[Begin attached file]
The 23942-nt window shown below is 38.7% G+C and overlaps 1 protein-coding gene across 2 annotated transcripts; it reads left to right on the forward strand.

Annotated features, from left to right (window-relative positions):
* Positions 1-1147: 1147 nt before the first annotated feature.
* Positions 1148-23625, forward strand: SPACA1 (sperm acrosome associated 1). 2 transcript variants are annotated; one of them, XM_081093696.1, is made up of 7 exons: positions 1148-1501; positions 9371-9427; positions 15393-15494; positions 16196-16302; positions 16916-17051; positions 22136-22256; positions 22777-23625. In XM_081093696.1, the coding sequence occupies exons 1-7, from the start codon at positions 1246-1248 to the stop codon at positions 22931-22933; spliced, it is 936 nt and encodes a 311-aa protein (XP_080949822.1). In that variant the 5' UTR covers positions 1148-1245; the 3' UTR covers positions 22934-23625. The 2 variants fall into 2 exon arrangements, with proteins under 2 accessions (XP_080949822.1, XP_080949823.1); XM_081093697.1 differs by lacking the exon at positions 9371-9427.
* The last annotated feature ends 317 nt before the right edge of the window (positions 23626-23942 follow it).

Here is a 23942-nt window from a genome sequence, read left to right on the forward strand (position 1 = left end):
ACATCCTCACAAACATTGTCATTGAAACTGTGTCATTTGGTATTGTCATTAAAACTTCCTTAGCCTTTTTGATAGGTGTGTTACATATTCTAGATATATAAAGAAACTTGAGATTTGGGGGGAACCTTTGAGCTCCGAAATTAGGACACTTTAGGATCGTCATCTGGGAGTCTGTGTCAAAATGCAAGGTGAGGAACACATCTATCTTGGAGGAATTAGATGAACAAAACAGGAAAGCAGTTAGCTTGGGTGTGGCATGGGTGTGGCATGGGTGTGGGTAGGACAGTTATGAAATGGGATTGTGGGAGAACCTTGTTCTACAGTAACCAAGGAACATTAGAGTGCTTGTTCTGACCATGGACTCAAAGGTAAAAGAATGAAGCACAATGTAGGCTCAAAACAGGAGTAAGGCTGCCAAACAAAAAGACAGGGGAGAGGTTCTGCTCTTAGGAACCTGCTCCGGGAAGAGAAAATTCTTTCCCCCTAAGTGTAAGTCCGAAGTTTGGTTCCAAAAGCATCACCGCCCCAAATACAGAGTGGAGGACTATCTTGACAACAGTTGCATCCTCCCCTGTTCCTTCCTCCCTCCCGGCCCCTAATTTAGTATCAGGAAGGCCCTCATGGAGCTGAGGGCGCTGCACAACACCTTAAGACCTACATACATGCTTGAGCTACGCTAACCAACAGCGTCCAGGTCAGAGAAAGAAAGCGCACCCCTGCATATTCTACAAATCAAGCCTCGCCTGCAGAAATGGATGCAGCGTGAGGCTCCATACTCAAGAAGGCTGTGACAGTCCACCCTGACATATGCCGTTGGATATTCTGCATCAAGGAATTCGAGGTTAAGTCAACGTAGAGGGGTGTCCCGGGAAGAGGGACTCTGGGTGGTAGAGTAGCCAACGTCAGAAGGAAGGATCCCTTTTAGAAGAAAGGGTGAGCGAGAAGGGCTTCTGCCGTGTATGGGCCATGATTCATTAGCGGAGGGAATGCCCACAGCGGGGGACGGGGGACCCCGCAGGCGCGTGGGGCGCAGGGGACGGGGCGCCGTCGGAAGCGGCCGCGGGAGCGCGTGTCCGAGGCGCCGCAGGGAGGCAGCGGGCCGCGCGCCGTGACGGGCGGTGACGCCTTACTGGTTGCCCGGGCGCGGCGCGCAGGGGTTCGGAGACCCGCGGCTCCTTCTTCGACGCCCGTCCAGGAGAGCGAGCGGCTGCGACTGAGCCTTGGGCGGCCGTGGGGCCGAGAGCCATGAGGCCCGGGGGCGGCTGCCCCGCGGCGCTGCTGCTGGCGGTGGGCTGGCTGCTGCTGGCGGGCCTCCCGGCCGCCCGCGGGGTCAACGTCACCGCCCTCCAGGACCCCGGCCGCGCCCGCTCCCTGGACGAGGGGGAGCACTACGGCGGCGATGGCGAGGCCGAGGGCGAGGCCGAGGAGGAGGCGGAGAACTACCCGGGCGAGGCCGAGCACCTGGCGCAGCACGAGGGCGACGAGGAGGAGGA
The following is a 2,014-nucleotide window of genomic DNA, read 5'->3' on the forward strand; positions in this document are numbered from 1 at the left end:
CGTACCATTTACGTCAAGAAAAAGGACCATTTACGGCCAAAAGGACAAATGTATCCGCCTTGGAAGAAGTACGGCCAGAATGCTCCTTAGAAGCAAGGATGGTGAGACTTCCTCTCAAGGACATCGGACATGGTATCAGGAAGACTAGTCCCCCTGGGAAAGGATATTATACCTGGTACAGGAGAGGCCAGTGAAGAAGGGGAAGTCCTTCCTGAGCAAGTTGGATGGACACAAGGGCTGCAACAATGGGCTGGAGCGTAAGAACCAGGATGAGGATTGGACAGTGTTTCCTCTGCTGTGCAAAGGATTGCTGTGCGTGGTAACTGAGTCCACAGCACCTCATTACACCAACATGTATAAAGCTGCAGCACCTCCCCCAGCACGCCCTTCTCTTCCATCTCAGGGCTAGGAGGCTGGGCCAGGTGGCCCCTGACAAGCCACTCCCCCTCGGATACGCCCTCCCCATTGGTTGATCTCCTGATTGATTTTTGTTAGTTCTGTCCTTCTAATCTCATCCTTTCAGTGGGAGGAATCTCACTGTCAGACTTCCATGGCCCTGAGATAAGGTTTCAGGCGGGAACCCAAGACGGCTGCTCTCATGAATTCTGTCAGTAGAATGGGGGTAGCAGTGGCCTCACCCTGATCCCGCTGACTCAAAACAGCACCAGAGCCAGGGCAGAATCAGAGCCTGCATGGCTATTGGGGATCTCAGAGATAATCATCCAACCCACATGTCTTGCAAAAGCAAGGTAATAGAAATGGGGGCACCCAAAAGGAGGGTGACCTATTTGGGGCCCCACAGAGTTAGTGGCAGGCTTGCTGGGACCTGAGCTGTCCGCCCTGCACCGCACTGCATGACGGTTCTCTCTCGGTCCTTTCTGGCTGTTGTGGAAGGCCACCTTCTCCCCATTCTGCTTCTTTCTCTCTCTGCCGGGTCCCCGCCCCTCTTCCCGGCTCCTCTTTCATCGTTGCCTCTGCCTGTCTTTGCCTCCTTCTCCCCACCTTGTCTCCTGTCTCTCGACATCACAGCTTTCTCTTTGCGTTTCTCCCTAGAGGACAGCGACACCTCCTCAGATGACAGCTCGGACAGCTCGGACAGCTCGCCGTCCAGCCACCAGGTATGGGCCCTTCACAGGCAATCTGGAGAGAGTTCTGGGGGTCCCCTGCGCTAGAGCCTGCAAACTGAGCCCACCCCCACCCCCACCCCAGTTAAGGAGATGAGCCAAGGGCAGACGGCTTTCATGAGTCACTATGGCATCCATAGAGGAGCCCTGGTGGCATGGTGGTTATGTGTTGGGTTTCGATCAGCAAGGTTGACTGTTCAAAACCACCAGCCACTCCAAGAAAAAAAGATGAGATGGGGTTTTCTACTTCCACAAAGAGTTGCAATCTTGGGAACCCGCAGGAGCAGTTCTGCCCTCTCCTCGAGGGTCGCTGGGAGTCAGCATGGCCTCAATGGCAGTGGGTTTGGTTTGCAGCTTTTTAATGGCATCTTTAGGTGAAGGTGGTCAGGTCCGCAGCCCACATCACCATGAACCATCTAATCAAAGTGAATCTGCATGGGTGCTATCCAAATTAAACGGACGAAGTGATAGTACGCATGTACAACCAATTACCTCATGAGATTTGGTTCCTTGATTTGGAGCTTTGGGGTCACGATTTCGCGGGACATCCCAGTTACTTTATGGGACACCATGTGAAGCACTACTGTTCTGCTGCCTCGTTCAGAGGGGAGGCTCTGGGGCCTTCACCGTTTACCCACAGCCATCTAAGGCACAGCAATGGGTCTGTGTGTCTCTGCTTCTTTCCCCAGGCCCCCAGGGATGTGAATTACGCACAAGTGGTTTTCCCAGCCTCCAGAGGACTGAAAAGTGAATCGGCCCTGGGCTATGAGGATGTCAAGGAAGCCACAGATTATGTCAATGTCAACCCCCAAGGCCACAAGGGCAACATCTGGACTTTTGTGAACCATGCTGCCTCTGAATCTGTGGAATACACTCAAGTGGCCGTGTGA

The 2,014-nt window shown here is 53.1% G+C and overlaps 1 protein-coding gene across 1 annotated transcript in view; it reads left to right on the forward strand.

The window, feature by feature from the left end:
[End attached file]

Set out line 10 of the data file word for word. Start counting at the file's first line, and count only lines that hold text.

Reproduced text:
The 2,014-nt window shown here is 53.1% G+C and overlaps 1 protein-coding gene across 1 annotated transcript in view; it reads left to right on the forward strand.